Our Members Asked:
Are there supplements I should take, or take differently, when intermittent fasting?
When you intermittent fast (i.e., restrict your time window for eating to 8 hours or less per day), it may be helpful to rethink the supplements that you take and when you take them.
Maintain protein intake and physical activity when intermittent fasting
Studies show that people who intermittent fast tend to lose lean mass (i.e., muscle). A 12-week clinical study found that participants who ate only between noon and 8 pm lost an average of 1.7 kg of weight, but most of this (1.5 kg) was lean mass. Typically during weight loss, only 20-30% of total weight lost is lean mass. Interestingly, the loss in lean mass in the study was statistically significant, while the weight loss was not compared to people in a control group who ate three meals a day and were permitted to snack between meals (Lowe, JAMA Internal Medicine 2020).
Why did the intermittent fasting group lose lean mass? One possible explanation was the finding that the people who fasted also significantly reduced their daily movement and step counts compared to the control group, and exercise is needed to maintain muscle. Another possible explanation is that the intermittent fasters reduced their intake of protein (the main component of muscle), although protein intake was not measured in this study. However, a study among athletes found that loss of lean mass can be avoided when adequate protein intake is maintained during intermittent fasting (Moro, J Trans Med 2016).
To help maintain muscle when intermittent fasting, make sure that you do not decrease physical activity or your daily intake of protein. If you think you need to supplement with protein, see ConsumerLab's Top Picks among protein supplements and protein bars. So as not to break the fast, protein should be consumed during the eating window -- protein will stimulate insulin secretion, and it has just many calories per gram as a carbohydrate.
For most supplements, take them when you eat
It's okay to swallow regular vitamin pills and capsules while fasting, as they are unlikely to affect insulin levels, but vitamins and supplements sold as gummies, liquids, or chewable tablets are typically sweetened and can stimulate an insulin response, so, if you use these, take them during your eating window.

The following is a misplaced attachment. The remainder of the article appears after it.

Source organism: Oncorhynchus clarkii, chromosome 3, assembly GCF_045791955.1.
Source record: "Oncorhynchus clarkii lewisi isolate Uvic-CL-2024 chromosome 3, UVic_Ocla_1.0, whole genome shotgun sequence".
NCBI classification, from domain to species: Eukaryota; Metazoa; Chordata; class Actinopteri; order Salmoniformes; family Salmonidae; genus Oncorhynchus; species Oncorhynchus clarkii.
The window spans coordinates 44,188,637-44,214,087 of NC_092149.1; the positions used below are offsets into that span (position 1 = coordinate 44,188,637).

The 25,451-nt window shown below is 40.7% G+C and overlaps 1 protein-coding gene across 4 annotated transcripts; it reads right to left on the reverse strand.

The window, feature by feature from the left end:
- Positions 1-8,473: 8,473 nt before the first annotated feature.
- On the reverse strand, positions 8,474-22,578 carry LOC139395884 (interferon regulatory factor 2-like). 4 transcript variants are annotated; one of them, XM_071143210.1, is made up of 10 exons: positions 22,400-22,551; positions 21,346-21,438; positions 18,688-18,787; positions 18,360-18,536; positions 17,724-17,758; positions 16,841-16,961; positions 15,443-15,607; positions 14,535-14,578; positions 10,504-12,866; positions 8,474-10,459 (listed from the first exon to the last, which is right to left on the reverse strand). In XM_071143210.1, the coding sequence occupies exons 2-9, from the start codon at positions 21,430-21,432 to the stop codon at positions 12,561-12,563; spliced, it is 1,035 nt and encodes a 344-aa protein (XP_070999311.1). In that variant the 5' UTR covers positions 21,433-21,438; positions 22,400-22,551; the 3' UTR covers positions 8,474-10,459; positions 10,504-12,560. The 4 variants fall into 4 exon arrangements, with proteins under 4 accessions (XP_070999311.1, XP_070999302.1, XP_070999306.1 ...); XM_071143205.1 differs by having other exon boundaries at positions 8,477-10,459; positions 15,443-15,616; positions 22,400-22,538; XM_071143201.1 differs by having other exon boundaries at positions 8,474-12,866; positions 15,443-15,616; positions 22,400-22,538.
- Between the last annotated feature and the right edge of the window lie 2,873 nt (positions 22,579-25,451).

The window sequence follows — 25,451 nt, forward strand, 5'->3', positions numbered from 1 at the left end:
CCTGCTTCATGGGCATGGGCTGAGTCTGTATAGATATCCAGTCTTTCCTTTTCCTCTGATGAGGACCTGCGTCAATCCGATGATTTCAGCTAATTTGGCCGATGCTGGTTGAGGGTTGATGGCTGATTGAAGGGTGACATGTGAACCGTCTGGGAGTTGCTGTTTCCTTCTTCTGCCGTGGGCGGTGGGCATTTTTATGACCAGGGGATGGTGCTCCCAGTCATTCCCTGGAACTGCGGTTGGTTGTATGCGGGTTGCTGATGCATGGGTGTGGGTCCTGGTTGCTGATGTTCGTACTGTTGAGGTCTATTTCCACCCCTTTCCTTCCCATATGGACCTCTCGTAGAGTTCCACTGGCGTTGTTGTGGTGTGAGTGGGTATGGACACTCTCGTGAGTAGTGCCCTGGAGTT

Keep in mind, however, that if you supplement with vitamin D or other fat-soluble vitamin (i.e., vitamin A, vitamin E, or vitamin K) or other fat-soluble ingredient (such as CoQ10 and even CBD), you will absorb considerably more if taken with a meal that contains fats or oils — preferably with your largest meal of the day. So don't take these vitamins or other fat-soluble ingredients during your fasting period.
Many minerals can upset your stomach if taken on an empty stomach, such as such as iron, zinc, and potassium. However, if your meal is heavy on beans or other legumes, be aware that natural phytates in these foods can bind to these minerals and reduce their absorption if consumed around the same time -- so take mineral supplements at least two hours apart from such foods if you want to maximize absorption. (Caution: Supplements containing green tea extract should never be taken on an empty stomach, as this has been associated with liver toxicity, and it probably won't aid weight loss anyhow).
To avoid constipation
Constipation is a common complaint among intermittent fasters, probably due to reduced gastrointestinal stimulation and activity during the fasting period. It is important to remain well-hydrated, preferably with water.
During your eating window, it important to eat whole foods that provide fiber, such as fruits, vegetables, and legumes. You can also consider adding extra fiber to your diet with a supplement such as psyllium. Coffee (black, when fasting) can also stimulate gut activity.
If you supplement with magnesium (since many people do not get quite enough from their diets), certain forms have a laxative effect and may be helpful. These can be taken during fasting or eating -- although if it causes diarrhea, taking it with food may reduce this effect. (For more about magnesium, see ConsumerLab's Magnesium Supplements Review, which includes information about choosing the right form of magnesium and our Top Picks among magnesium supplements.)